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Wrapping the constant interface anti pattern into an Enum

Posted on Tuesday, June 24 2014 at 15:54 | Category: Java | 0 Comment(s)

Especially in legacy code, we sometimes come across code like this, also known as the Constant Interface Antipattern:

public interface Constants {
   static int DML_DELETE = 0x02; 
   static int DML_INSERT = 0x05;
   static int DML_UPDATE = 0x10; 
}

Since Java 5, a much better alternative is to use an enum. If possible, code like the above which only defines constants should be converted into a corresponding enum. However, sometimes this is not possible, for example when using a library where the source code is not available. Then, we can still take advantage of enums in our own code by wrapping the legacy constants into an enum type. By default, a Java enum only allows to map from the the enum name to the enum itself, but in our scenario we also need to be able to map the legacy integer constants to the corresponding enum.

The following code shows how the above interface could be wrapped into an enum:

public enum ConstEnum {
   DML_DELETE(Constants.DML_DELETE),
   DML_INSERT(Constants.DML_INSERT),
   DML_UPDATE(Constants.DML_UPDATE);
   
   private int constValue;

   // we need to create a reverse map for the enum in order to allow reverse lookups
   private static HashMap<Integer, ConstEnum> revMap = new HashMap<>();
   static {
      for (ConstEnum e : values()) {
         revMap.put(e.value(), e);
      }
   }

   // private constructor for the integer value
   private ConstEnum(int someValue) {
      constValue = someValue;
   }

   public int value() {
      return constValue;
   }

   public static ConstEnum enumFor(int value) {
      ConstEnum result = revMap.get(value);
      if (result == null) {
         throw new NoSuchElementException(ConstEnum.class.getName() + " for " + value); 
      }
      return result;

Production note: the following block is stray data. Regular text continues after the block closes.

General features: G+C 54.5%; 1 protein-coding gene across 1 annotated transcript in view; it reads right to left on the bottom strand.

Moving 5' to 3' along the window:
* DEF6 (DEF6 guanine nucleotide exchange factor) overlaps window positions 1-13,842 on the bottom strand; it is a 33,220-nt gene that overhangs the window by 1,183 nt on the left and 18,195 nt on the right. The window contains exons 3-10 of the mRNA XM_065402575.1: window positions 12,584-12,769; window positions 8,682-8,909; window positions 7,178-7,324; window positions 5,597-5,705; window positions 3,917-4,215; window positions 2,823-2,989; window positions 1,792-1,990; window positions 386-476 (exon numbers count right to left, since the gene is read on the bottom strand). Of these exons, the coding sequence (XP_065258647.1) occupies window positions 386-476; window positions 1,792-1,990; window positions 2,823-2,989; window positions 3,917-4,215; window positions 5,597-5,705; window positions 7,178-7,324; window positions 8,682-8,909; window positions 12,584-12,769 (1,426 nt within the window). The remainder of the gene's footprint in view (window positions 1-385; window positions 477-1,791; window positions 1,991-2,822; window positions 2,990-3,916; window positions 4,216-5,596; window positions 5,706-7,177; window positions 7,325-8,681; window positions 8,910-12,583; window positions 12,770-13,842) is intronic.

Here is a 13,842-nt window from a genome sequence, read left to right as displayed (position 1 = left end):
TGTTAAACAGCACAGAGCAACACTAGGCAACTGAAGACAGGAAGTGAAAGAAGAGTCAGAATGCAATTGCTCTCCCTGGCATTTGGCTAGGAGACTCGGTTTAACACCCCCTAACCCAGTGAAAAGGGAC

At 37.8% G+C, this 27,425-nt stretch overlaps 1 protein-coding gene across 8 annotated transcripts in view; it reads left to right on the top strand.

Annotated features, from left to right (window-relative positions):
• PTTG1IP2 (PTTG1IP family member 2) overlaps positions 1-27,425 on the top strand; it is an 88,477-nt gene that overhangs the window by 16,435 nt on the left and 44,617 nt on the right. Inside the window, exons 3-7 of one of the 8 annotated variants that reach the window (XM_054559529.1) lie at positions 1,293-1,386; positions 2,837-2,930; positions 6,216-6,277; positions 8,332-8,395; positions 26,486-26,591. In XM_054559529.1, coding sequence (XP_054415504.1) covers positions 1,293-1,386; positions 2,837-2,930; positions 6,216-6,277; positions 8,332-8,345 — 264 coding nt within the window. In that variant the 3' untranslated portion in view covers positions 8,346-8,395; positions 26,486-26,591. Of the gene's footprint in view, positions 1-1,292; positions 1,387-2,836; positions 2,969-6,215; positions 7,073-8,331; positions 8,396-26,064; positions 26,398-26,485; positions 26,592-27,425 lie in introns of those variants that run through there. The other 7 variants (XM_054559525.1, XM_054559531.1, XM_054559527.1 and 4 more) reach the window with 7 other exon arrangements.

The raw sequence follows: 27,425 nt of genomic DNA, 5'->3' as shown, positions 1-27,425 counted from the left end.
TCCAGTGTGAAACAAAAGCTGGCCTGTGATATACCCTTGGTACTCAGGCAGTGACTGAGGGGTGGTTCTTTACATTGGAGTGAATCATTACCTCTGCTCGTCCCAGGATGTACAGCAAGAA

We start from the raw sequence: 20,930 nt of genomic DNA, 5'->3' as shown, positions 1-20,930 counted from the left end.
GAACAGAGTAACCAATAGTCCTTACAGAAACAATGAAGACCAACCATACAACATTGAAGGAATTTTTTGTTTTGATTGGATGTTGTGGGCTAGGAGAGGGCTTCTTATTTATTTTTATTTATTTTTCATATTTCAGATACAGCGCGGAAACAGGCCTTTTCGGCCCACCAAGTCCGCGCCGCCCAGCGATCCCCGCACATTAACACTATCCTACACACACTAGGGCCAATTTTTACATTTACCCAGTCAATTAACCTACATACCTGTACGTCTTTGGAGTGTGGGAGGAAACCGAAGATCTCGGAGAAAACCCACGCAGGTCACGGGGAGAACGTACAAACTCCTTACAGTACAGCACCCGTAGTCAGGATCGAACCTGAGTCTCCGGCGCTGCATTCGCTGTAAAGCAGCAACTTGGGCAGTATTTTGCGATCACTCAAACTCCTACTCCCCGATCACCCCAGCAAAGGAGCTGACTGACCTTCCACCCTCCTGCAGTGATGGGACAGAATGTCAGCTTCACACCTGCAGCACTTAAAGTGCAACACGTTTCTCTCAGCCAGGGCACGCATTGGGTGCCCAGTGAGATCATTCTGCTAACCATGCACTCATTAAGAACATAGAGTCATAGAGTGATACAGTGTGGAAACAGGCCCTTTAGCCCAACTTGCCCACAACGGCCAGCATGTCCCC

}
}

The core of this code is the revMap hashmap which is initialized in the static initializer and puts all available enum objects and their corresponding integer values into a hashmap, so that we can look up the enum object by its integer value, which is done in the enumFor() method. The static values() method is provided automatically by the java compiler for all enum types. The following samples show how the enum type can now be used:

List all available values:

for (ConstEnum val : ConstEnum.values()) {
   System.err.println(val + "=" + val.value());
}
DML_DELETE=2
DML_INSERT=5
DML_UPDATE=16

Convert legacy int value into enum:

int someValue = 5;
ConstEnum e = ConstEnum.enumFor(someValue);
System.err.println(e + "=" + e.value());
DML_INSERT=5

Switch on a legacy int value:

someValue = 2;
ConstEnum e = ConstEnum.enumFor(someValue);
switch(e) {
   case DML_DELETE : System.err.println("DELETE");  break;
   case DML_INSERT : System.err.println("INSERT");  break;
   case DML_UPDATE : System.err.println("UPDATE");  break;
}
DELETE

Using capture groups in regular expressions

Posted on Tuesday, May 20 2014 at 10:00 | Category: Java | 0 Comment(s)

Using regular expressions, it is easy to extract parts which match a particular pattern from a string. Suppose the input string contains some text, followed by a number, possibly followed by some garbage which is of no further interest:

"Hello World12345Garbage"

To extract the leading text part ("Hello World") and the number ("12345"), the following regular expression can be used:

(\D*)(\d*)

\D is a special sequence inside a regular expression which matches any non-numeric characters. \d is the opposite and matches any numeric character. The * specifies that we want to match any number of the preceeding character, so \D* matches any number (including none) of non-digits, while \d* matches any number of digits.